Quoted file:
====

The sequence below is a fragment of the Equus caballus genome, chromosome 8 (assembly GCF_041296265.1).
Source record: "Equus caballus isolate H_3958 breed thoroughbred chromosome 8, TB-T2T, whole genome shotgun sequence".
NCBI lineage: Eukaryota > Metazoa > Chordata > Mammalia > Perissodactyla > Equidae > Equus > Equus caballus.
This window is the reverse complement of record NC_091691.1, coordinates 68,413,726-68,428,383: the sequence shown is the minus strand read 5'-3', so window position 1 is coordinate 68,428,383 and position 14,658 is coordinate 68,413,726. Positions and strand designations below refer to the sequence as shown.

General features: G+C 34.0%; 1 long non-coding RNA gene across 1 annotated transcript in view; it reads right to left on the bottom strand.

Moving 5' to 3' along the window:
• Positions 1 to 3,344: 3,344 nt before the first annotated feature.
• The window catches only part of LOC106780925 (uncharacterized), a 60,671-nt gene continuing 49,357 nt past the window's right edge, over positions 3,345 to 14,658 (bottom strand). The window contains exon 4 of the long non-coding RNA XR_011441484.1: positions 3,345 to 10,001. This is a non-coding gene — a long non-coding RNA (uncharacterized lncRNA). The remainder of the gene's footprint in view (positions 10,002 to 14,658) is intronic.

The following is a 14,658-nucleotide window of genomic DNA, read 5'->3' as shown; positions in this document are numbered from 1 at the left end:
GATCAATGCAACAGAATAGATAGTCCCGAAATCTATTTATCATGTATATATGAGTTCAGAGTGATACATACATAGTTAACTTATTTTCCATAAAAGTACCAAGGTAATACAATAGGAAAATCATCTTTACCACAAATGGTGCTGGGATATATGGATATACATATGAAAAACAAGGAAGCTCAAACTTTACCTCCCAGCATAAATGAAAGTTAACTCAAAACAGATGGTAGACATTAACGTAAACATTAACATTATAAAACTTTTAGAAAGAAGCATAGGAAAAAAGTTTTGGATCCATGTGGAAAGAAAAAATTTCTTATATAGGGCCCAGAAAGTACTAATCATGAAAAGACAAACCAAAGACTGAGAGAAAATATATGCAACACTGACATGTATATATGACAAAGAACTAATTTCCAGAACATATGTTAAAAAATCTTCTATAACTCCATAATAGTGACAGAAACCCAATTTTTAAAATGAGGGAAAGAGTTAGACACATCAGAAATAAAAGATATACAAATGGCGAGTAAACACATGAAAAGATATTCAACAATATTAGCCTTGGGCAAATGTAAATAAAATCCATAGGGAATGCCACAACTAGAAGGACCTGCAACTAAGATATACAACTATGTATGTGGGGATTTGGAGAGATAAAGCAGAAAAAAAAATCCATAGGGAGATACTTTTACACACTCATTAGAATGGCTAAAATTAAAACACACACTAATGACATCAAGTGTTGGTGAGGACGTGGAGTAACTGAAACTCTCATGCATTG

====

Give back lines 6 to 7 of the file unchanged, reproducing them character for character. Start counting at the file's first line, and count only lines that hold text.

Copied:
Moving 5' to 3' along the window:
• Positions 1 to 3,344: 3,344 nt before the first annotated feature.